Why a PhD or Research Masters in Music at Newcastle?

PhD and Research Masters students will benefit from the University of Newcastle's vibrant and diverse music research culture. UON accommodates the study of traditional and contemporary music making practices in a stimulating intellectual environment.

Areas of research include music composition, instrumental/vocal performance, technology and production, pedagogy, music culture and creative practices from the broader creative industries.

Our supervision expertise includes specialists in early music, world music, endangered music languages and, notably, Aboriginal and Torres Strait Islander music.

Newcastle has affiliations with international bodies such as Ars Electronica (Austria), which provide collaborative opportunities in a global context.

Research groups, such as Collaborative Environments for Creative Arts Research (CeCAR), and our Creative Industries Research and Innovation Cluster (CIRIC) bring together national and international researchers in the creative arts, humanities, sciences, health and social sciences with external collaborators in the community, industry, other universities and institutes.

UON is home to Newcastle Conservatorium. Within this highly creative space, graduate research students benefit from our specialised state-of-the-art facilities. Our creative production laboratory offers 27 individual workstations each equipped with Apple computers, Didgidesign MBox, Roland MIDI keyboards and headphones. 'The Con' also boasts state-of-the-art recording studios and the Harold Lobb Concert Hall, which is widely regarded as one of the finest acoustic venues in Australia.

Collaboration with other discipline areas is encouraged and assists in broadening the impact and scope of research undertaken. Areas of intersection include the fields of health, education, philosophy and computer science in addition to allied areas of the creative arts.

What you can research

Proposals for Masters and PhD projects are encouraged across all areas of music and its related fields, including:

  • Interdisciplinary projects
  • Composition
  • Interactive technologies
  • Music and image
  • Sonic arts
  • Indigenous music

Research methodologies

Music research at Newcastle has a strong reputation for practice-led research. Depending on the nature of enquiry a range of qualitative and quantitative methods may be employed specific to the topic being researched.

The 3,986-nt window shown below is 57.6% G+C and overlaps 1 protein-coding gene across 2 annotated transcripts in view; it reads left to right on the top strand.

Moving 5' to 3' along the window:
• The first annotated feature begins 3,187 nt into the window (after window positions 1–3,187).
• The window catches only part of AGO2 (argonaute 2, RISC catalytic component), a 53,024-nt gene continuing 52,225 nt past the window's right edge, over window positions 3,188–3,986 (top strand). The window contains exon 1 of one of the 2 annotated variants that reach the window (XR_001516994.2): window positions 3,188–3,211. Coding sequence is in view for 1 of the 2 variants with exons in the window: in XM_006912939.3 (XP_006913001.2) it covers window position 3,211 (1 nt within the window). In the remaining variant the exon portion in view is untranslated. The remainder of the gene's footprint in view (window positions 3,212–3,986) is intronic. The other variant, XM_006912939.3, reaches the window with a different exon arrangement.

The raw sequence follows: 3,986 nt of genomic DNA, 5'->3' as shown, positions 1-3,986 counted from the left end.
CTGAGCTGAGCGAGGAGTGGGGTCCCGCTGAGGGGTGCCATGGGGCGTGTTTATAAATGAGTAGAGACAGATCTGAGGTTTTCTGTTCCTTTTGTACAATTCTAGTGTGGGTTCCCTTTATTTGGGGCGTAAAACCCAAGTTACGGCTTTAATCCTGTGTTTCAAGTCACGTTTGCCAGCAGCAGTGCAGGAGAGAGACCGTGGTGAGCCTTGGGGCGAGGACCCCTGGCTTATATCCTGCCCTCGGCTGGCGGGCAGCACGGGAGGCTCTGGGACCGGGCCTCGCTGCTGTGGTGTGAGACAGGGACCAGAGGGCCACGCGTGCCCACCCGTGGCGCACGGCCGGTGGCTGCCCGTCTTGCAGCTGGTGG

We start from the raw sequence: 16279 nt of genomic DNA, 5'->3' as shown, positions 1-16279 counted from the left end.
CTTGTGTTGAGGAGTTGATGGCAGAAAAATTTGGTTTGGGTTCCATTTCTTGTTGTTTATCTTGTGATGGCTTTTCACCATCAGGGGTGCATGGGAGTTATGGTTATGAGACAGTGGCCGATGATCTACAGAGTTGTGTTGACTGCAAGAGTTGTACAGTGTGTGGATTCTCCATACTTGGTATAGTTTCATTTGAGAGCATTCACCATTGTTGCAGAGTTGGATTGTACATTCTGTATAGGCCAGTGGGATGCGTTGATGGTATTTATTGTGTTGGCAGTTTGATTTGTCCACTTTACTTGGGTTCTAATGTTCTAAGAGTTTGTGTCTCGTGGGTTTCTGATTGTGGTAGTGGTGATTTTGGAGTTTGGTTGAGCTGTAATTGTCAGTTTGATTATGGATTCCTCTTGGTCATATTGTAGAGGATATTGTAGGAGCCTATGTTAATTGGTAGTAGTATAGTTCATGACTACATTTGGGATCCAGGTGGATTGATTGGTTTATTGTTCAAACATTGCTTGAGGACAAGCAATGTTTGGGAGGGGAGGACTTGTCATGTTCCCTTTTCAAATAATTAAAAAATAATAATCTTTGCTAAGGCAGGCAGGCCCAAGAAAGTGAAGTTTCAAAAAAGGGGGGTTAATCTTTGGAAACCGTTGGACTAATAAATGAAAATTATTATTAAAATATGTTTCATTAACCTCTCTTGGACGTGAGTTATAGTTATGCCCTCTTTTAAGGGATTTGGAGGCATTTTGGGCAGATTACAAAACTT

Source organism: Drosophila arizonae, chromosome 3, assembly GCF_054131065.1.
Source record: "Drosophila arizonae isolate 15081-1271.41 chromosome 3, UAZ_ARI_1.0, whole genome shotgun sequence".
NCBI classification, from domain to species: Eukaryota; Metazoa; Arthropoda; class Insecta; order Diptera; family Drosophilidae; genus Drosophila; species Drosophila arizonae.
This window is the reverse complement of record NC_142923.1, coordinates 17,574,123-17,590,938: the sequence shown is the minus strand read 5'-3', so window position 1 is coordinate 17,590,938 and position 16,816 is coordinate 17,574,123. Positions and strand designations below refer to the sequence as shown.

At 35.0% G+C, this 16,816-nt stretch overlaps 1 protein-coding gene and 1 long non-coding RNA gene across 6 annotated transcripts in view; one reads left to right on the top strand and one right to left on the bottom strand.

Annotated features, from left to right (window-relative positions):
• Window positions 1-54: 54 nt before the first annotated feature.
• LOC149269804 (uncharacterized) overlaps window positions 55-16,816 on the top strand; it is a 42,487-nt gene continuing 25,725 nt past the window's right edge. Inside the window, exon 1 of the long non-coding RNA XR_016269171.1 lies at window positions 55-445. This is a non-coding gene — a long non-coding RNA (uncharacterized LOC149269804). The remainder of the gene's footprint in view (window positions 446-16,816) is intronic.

Current graduate studies in Music

There are a number of research projects being undertaken by graduate students in the area of Music at Newcastle. Take a look some of the current topics:

  • The Songwriter/Producer in a Digitised and Connective World
  • The Traditional Music of East Timor
  • Extreme Vocal Techniques in Contemporary Heavy Music
  • The Relationship Between Composition, Performance and Production in Real-time Software Environments
  • NSW Community Music Making and Social Inclusion
  • Developing a Voice Control Mechanism for Guitar Timbre and Expression Control
  • The Concert Musician in the 21st Century
  • An Exploration of Piano Sonatas by Australian Composers During the Period of WWII

Find a Music supervisor

Before you apply, contact a supervisor for discussion on possible research projects. This will allow you to frame your proposal to align with established disciplines and areas of supervisor capacity.

  • Professor Frank Millward: The intersection between fine art, music and theatre making; how technology is turning the arts into a fertile ground for innovative research.
  • Associate Professor Rosalind Halton: Baroque and classical performance practice, harpsichord and fortepiano, Italian baroque cantata, performance as research
  • Dr Jim Chapman: African music, computer mediated learning, jazz and popular music, music education, music and intercultural syncretism, musical rhythm theory, world music
  • Dr Philip Matthias: Academics, chamber choir, organ, Australian choral music, Australian sacred and spiritual music, Torres Strait Islander music
  • Ms Helen English: Australian music, keyboard, musicology, 19th century music, music and gender, sociology of music
  • Mr Nathan Scott (co-supervision): Audio recording and production, cognitive neuroscience of music, creative music production, digital sound synthesis & processing, game music development, ICT literacy in music education, music technology, network music technology (telematics), soundtrack design
  • Ms Anthea Scott-Mitchell (co-supervision): Circles, spirals and cello physics; improvisation; martial arts and cello technique; music, meaning and mythology; music, sound and spirituality
  • Mr Colin Spiers (co-supervision): music composition and analysis, music composition and piano teaching, music performance
  • Ms Sally Walker (co-supervision):Australian music; chamber music; composer/performer collaborations; flute and physiology; flute, piccolo, alto performance and repertoire; historical flutes' performance and repertoire; inter-relation of vocal and flute techniques; inter-disciplinary collaborations; orchestral music; woodwind pedagogy; world music
  • Ms Linda Walsh (co-supervision): Chamber music, instructional video, multi-media collaboration, music documentary, oboe, 20th century oboe repertoire, video, woodwind

How to apply